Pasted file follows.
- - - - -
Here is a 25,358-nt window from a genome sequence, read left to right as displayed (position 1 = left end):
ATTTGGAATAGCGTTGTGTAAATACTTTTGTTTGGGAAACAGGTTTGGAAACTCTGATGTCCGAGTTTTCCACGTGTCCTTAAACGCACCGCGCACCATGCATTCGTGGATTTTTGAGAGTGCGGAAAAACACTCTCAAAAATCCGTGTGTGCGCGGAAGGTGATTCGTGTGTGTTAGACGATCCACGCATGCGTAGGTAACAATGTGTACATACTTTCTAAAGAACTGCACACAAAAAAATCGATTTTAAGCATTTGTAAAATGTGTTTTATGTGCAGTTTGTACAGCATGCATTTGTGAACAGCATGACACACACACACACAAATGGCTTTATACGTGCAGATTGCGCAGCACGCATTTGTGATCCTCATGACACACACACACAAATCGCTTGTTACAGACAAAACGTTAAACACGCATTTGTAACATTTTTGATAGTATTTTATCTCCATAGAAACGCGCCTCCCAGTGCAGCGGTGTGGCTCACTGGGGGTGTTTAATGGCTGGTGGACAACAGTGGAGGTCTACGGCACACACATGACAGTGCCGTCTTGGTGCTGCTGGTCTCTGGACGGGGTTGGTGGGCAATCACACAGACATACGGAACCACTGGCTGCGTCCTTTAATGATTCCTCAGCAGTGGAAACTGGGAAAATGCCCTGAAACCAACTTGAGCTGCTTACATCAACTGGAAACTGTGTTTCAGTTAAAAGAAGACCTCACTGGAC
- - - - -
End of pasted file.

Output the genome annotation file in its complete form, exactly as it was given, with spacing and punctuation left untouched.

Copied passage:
Here is a 25,358-nt window from a genome sequence, read left to right as displayed (position 1 = left end):
ATTTGGAATAGCGTTGTGTAAATACTTTTGTTTGGGAAACAGGTTTGGAAACTCTGATGTCCGAGTTTTCCACGTGTCCTTAAACGCACCGCGCACCATGCATTCGTGGATTTTTGAGAGTGCGGAAAAACACTCTCAAAAATCCGTGTGTGCGCGGAAGGTGATTCGTGTGTGTTAGACGATCCACGCATGCGTAGGTAACAATGTGTACATACTTTCTAAAGAACTGCACACAAAAAAATCGATTTTAAGCATTTGTAAAATGTGTTTTATGTGCAGTTTGTACAGCATGCATTTGTGAACAGCATGACACACACACACACAAATGGCTTTATACGTGCAGATTGCGCAGCACGCATTTGTGATCCTCATGACACACACACACAAATCGCTTGTTACAGACAAAACGTTAAACACGCATTTGTAACATTTTTGATAGTATTTTATCTCCATAGAAACGCGCCTCCCAGTGCAGCGGTGTGGCTCACTGGGGGTGTTTAATGGCTGGTGGACAACAGTGGAGGTCTACGGCACACACATGACAGTGCCGTCTTGGTGCTGCTGGTCTCTGGACGGGGTTGGTGGGCAATCACACAGACATACGGAACCACTGGCTGCGTCCTTTAATGATTCCTCAGCAGTGGAAACTGGGAAAATGCCCTGAAACCAACTTGAGCTGCTTACATCAACTGGAAACTGTGTTTCAGTTAAAAGAAGACCTCACTGGAC